Poverty has always been the main problem for developing countries. Poverty is globally measured with a number of things, mainly the consumption of edible and non-edible material, the value of the housing asset, income, expenditure on fuel, schools, clothing and other miscellaneous objects. From these statistics a poverty line is drawn under the WHO standards and is given to every country to measure the population under this poverty line. In 1997, there were 15.7 million Egyptians living in poverty, or 26.5 percent. It has slightly dropped in 2005 to be approximately 20 percent of the total population which is still absurdly high (Datt, p.208).[10] Let’s take the 1990s poverty trend as an example. The urban versus the rural poverty trends are quite interesting, although the number of poor people has definitely increased, the Rural parts of Egypt have decreased as opposed to the major increase in the Urban areas. This could be explained by the following method, the higher unemployment rate in the urban as opposed to the rural which started from the decrease of the agricultural sector and the rise of the industrial one in the rural and urban parts respectively (p.62).[11] Concerning poverty, The World Bank report in 2001 indicated that 52% of the Egyptians were living with less than two dollars daily (p.63).11

Egypt’s legal system is found on two different grounds, civil and Islamic law concepts with some Western and European influences of law. The system is a bit complex and sometimes bureaucratic and thus ineffective. While the current administration is aware of the importance of foreign and non-foreign investments, this will be an issue if a lesser business friendly government comes to power. The court consists of three levels, a summary and a primary appeal, and the cassation court, besides those are another system of courts that deal with special cases such as the administrative court and the Supreme Constitutional court. The delays somewhat of the commercial cases take a long while to conclude, taking nearly five years. The unresponsive commercial court is a disadvantage to the foreign investors and the whole private sector. The legal system provides moderate protection for property, although buying real estate can be lengthy, confusing and highly complex. Hernando de Soto calculated that in the year 2000, the process in which one wishes to register a piece of desert land takes between 6 to 14 years to complete. However, the government has taken procedures to encourage private investment. By reducing the costs of property registration from 12 percent of the value of the bought property to 3 percent, and introducing a flat fee of only 1,000 LE per contract, it is focusing on a private reform process. There is no restriction to foreigners owning a non-agricultural real estate. Foreigners have the right to establish private investments in the country and engage in the economy (p.39)[12]

Corruption in the low-level is widespread in Egypt. Egypt has scored an unimpressive 2.8 out of 10 in the Transparency International’s 2008 Corruption Perceptions Index setting it number 115 in the corruption/country ranking. Although there are no reports of this corruption affecting foreign investors, it has significantly affected local private sectors. During Mubaraks ruling, the development rate dropped 2% currently against 4.6% two years ago. Depression dominated the Egyptian markets while citizen’s purchase ability decreased. The interest rate problem led to the retreat of the Egyptian pound against the dollar. Competition increased between local products and those imported ones in addition to the few foreign investments in the country. The UNCTAD report on the international investment reported that the foreign investment decreased in Egypt from $600 million to only $200 millions. Egypt was one of the most developing countries that were able to attract investment in the 1980s.[13]

According to the BMI, “Egypt faces substantial challenges over the coming decade, but as long as the prevailing economic policies remain broadly in place, the future looks bright” (p.24)[14]. Since the government of Ahmed Nazif, the outlook of the Egyptian economy is improving from its former state. The administration of Nazif has lowered taxes, made foreign investments easier and improved the business environment overall. Egypt will get boosted by the energy sector in particular, although the oil exportation won’t last long, Natural gas production is the main aim to be the country’s leading energy export. Analysts suggest that production will rise from 55bcm to 106bcm in 2019. The government is currently targeting 1,295bn worth of investment of which only 15% will be state-controlled investments while the rest is up to the private and foreign investors. And according to the privatization reforms, it doesn’t seem to be a hard target to hit (p.25).14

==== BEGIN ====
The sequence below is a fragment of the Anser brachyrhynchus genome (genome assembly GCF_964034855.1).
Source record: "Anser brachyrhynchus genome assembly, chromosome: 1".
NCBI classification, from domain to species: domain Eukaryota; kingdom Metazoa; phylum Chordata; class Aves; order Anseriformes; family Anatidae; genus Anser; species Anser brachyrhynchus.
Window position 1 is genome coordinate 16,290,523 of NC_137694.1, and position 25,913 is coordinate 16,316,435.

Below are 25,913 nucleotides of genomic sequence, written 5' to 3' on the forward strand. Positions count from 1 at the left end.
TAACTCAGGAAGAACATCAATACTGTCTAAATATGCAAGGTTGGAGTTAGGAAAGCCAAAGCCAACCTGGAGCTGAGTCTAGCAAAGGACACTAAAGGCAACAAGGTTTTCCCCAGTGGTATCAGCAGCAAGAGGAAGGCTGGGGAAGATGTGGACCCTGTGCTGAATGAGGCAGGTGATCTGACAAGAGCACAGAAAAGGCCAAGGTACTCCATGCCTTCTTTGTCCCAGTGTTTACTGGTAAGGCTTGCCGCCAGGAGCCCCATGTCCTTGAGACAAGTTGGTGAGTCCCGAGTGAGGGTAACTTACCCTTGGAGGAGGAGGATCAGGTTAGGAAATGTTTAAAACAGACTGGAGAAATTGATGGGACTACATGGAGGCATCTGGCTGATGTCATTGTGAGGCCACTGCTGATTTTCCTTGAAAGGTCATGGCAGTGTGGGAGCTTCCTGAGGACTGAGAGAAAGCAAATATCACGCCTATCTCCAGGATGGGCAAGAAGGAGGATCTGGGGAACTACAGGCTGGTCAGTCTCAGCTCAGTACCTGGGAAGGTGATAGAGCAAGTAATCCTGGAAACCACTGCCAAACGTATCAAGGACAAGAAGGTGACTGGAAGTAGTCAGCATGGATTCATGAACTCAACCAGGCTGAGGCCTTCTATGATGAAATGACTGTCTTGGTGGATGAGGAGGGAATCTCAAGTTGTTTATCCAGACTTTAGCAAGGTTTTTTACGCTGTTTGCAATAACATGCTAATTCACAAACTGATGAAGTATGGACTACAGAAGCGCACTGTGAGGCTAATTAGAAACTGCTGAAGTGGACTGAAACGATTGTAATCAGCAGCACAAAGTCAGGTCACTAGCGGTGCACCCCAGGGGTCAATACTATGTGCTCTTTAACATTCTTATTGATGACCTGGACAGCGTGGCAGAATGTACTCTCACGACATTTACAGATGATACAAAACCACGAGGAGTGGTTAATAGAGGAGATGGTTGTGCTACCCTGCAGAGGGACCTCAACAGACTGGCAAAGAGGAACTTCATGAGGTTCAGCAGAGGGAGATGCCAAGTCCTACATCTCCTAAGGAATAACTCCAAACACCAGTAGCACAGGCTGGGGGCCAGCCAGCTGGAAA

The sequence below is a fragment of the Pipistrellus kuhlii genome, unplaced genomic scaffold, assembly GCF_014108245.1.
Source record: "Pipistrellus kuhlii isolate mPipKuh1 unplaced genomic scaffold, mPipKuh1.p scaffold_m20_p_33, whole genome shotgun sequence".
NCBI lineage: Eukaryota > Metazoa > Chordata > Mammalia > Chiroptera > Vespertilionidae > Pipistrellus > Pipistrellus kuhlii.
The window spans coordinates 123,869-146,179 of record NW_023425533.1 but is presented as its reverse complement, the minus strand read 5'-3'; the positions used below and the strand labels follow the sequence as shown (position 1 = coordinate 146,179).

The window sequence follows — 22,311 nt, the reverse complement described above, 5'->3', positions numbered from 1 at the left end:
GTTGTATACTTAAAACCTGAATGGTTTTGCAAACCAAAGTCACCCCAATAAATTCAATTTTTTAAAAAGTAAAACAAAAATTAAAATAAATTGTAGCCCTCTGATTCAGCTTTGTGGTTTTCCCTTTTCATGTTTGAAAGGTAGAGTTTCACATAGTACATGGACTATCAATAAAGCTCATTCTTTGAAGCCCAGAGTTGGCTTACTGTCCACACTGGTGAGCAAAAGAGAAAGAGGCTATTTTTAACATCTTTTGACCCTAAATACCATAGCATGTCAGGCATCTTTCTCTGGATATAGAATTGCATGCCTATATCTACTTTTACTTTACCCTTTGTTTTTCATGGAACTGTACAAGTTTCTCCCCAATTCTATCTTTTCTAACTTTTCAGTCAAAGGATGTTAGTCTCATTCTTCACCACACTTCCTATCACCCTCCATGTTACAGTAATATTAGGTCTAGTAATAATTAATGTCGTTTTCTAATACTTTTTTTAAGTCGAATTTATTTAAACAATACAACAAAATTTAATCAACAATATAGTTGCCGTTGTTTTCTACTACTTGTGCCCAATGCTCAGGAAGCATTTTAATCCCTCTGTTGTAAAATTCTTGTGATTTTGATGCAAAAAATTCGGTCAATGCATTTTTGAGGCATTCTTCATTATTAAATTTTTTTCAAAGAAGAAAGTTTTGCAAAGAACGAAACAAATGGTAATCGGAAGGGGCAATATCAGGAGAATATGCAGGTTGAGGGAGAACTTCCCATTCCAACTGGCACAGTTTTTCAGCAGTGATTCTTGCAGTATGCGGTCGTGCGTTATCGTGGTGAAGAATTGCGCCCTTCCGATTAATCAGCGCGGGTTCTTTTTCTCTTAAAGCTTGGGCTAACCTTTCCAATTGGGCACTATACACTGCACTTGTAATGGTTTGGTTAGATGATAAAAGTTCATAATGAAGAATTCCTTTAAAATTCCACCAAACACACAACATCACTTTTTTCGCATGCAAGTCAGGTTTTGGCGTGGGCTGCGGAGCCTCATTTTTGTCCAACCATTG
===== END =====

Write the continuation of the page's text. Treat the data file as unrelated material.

Not only that, but the GDP per capita, which is a very good sign of the country’s economy, is approximated to double becoming 5,538 USD by 2018. The Egyptian government continues to look broadly pro-business, although this is yet to reduce poverty levels, and the un-amusing perceptions of corruption, it will continue to make some of its policies unpopular. However, if Gamal Mubarak and the technocrat government he reportedly supports remain in place, then the private sector and banking system should continue to flourish (p.2).[15]

[1] El Ashkar, Ahmed. The Islamic business enterprise. Taylor & Francis, 1987.

[2] Ignacy Sachs, “International journal of political economy” vol. 38, no. no. 3 (Fall 2009): 5-21.

[3] Bush, Ray. Politics, Power and Poverty: twenty years of agricultural reform and market liberalization in Egypt. Third World Quarterly, Vol. 28, No. 8, 2007, pp 1599 – 1615.

[4] World Bank, Arab Republic of Egypt Toward Agricultural Competitiveness in the 21st Century.

[5] Egypt in the global economy: strategic choices for savings, investments, and long-term growth. The World Bank, 1998.

[6] Economic Review. Vol. 49. 3. Central Bank of Egypt, 2008.

[7] Ikram, Khalid. The Egyptian Economy, 1952-2000: Performance, Policies, and Issues. Vol. 1. Illustrated. Routledge.

[8] Ikram, Khalid. The Egyptian Economy: Performance, Policies, and Issues. Vol. 1. Illustrated. Routledge.

[9] Montly report April 2009. The Economist Intelligence Unit Limited. www.eiu.com.

[10] Datt, Gaurav. A profile of povery in Egypt. African Development Bank 2001, Blackwell Publishers.

[11] Egypt’s Social and Structural Review, Document of the World Bank June 2001.

[12] Chapter 5: Business Environment, Business Monitor International Ltd Egypt Q3 2009.

[13] Kligaard, R. 1998. “International cooperation against corruption” Finance and Development

[14] Chapter 3: Business Forecast, Business Monitor International Ltd Egypt Q3 2009.

[15] Financial Reforms Continue to boost growth. Middle east monitor October 2009.